The dream of a cabin over and over, in the woods, green gabled, dark with character. My mother was waiting for me there.
It was a home beyond any home I had ever known. A home with room enough for my thoughts. Shelves for my books. White scallop-edged curtains on every window.
The story theme of shyness and disability arranged in the corner table by a glass menagerie sitting on a rounded wood table in the corner of the room. It all looking to me like a diagram of what to figure out in this life, with elephants, ducks and horses patiently waiting. It was a place to be safe from all the storms. The basement grounded deep in the earth giving gravity to what moves inside. I am able to be still. I am a master of reflection here. It feeds me beyond bread. My heart can feel its beat.
Only I know what I overcame to belong here. The constant pounding thoughts, the hammering words given to children. "Stupid, Lazy, why did I have you? What are you good for? I hope God punishes you like he did me." The screams over a spoon left in the sink. The silence that holds no peace.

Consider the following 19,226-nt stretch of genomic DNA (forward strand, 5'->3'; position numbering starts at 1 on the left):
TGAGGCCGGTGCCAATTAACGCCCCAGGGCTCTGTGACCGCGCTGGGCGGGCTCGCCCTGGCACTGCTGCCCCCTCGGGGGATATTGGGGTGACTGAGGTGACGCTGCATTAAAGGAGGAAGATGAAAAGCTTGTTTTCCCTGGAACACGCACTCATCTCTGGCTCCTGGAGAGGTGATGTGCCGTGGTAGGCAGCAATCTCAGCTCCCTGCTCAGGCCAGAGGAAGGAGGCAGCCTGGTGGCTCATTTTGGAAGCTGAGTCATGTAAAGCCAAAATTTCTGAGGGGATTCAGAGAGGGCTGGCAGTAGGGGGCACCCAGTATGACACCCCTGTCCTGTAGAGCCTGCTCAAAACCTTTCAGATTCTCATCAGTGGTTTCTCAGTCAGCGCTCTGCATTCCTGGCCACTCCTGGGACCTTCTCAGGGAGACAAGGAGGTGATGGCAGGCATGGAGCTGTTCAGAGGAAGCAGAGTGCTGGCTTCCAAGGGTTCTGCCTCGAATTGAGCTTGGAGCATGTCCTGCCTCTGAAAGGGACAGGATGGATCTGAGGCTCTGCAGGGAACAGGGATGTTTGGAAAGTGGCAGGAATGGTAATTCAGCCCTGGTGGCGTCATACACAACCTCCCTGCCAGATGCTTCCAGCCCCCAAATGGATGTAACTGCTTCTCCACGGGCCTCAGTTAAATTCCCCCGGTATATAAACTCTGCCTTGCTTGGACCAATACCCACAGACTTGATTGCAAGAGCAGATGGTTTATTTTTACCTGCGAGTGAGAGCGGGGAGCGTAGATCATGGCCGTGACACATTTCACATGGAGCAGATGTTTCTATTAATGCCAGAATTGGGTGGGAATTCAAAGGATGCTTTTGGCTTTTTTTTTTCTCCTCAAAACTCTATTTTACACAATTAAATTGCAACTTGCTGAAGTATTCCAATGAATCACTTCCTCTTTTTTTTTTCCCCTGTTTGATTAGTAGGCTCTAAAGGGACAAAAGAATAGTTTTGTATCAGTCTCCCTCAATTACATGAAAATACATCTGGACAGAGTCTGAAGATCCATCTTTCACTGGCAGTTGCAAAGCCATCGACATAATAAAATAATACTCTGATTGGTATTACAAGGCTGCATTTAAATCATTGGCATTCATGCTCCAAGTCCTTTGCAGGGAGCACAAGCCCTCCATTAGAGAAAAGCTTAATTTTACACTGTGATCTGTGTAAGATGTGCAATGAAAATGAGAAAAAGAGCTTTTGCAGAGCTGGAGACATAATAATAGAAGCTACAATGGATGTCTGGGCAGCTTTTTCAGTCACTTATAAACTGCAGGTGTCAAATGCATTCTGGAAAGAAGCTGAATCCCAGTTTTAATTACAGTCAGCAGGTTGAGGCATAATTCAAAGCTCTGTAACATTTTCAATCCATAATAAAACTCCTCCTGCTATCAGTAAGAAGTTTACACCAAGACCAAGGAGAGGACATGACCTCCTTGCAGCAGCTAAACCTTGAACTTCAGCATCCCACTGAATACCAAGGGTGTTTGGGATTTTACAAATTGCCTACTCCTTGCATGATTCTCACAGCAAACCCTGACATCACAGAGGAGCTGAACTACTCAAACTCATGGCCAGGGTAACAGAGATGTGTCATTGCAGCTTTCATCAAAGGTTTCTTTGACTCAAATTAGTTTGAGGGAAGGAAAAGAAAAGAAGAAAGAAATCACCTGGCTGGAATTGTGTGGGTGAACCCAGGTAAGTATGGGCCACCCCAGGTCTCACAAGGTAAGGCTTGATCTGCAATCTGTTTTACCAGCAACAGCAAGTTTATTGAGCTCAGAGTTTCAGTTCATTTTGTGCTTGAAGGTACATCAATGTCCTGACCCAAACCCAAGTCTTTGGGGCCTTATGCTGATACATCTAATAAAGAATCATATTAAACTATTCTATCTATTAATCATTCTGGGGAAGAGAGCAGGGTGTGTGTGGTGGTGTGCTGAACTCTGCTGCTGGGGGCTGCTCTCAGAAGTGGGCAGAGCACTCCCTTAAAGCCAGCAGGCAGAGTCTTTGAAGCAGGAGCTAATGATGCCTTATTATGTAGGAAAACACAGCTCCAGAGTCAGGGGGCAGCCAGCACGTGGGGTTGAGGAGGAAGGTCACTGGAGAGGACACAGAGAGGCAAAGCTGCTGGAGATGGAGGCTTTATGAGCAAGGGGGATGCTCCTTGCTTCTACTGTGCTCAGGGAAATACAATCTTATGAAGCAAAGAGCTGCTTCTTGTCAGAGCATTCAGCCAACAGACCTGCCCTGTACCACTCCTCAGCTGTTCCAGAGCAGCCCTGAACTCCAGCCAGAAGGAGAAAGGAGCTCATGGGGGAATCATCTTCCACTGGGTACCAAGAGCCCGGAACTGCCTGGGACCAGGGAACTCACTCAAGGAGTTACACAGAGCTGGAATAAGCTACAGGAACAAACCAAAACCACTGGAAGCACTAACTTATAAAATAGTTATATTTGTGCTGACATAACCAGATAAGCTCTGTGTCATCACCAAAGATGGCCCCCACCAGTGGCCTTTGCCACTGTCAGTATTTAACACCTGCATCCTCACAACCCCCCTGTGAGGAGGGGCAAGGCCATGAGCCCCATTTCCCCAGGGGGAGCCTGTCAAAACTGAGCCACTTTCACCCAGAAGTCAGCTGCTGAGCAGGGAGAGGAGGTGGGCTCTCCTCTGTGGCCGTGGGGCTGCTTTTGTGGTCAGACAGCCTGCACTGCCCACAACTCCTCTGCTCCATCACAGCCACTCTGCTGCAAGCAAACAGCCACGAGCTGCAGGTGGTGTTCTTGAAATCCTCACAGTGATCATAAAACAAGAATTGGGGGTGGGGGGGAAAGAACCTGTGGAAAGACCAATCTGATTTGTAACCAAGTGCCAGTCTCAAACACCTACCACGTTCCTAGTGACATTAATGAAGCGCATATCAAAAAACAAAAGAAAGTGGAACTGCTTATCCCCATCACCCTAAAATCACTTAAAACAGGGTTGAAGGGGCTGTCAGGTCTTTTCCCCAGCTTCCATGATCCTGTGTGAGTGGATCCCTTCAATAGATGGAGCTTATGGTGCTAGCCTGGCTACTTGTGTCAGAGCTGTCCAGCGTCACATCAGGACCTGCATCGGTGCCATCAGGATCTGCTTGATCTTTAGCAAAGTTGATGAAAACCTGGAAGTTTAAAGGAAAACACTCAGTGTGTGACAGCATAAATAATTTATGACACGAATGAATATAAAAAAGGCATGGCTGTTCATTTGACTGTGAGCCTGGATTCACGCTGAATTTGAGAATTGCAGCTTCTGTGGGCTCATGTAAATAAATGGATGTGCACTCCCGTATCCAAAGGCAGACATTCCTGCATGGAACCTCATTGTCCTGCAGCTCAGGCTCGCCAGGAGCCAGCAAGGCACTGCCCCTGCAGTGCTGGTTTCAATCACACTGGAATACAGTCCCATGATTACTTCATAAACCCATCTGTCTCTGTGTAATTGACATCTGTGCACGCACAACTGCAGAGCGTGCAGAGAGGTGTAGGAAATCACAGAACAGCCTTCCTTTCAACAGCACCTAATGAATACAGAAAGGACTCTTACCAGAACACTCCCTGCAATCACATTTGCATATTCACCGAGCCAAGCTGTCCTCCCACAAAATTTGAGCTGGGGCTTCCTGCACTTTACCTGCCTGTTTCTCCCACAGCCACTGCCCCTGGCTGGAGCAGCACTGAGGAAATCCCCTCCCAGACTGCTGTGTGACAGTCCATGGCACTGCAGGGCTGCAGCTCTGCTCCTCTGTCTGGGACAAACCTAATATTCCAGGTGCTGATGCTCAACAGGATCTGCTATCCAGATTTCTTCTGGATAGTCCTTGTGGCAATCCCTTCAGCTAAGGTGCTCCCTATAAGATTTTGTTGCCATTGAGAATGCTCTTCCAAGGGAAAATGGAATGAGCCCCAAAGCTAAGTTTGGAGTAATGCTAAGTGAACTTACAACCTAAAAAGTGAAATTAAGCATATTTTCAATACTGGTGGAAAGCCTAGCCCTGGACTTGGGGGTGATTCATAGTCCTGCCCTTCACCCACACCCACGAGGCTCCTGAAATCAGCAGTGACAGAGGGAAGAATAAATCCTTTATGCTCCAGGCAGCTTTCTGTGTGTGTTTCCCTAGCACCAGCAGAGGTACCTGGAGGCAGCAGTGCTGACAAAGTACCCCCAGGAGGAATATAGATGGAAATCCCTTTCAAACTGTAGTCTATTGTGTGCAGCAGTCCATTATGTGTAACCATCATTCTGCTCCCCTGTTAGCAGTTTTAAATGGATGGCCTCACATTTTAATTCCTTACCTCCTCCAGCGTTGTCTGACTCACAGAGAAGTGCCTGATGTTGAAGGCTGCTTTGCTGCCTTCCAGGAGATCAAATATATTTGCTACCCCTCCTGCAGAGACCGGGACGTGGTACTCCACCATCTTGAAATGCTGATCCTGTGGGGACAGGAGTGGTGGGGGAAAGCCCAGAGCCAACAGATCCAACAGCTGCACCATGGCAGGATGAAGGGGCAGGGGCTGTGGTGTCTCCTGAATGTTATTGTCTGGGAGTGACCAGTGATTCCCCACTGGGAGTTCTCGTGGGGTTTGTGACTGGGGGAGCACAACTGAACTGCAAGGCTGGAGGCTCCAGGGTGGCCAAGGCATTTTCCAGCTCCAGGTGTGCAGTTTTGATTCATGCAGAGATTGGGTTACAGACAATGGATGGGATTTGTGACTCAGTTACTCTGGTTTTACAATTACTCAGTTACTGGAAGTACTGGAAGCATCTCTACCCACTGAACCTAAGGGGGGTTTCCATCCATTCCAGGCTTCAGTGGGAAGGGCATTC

It was a cabin strong enough for my personal storms. Strong enough for love to enter. My mother waited for me there, years after dying and being reborn. The exhaustion I feel with each dream repeating itself over and over. My mother comes alive each time five years after her death and I must explain to everyone how this happens only to me - she is dead - she is alive, I must adjust and then she leaves again. Of her own choosing, gone with no known address, and again I grieve into exhaustion. Trying to explain how this keeps on happening in my soul : torrential storms that just pass over leaving every tree and branch bent under the weight of wind and water.
Lois Minsky lives with her golden retriever, Parker Quinn, in Burlington, Vermont where she reads, occasionally writes, and works. You can catch up with her at her blog: Not Sure Where I Am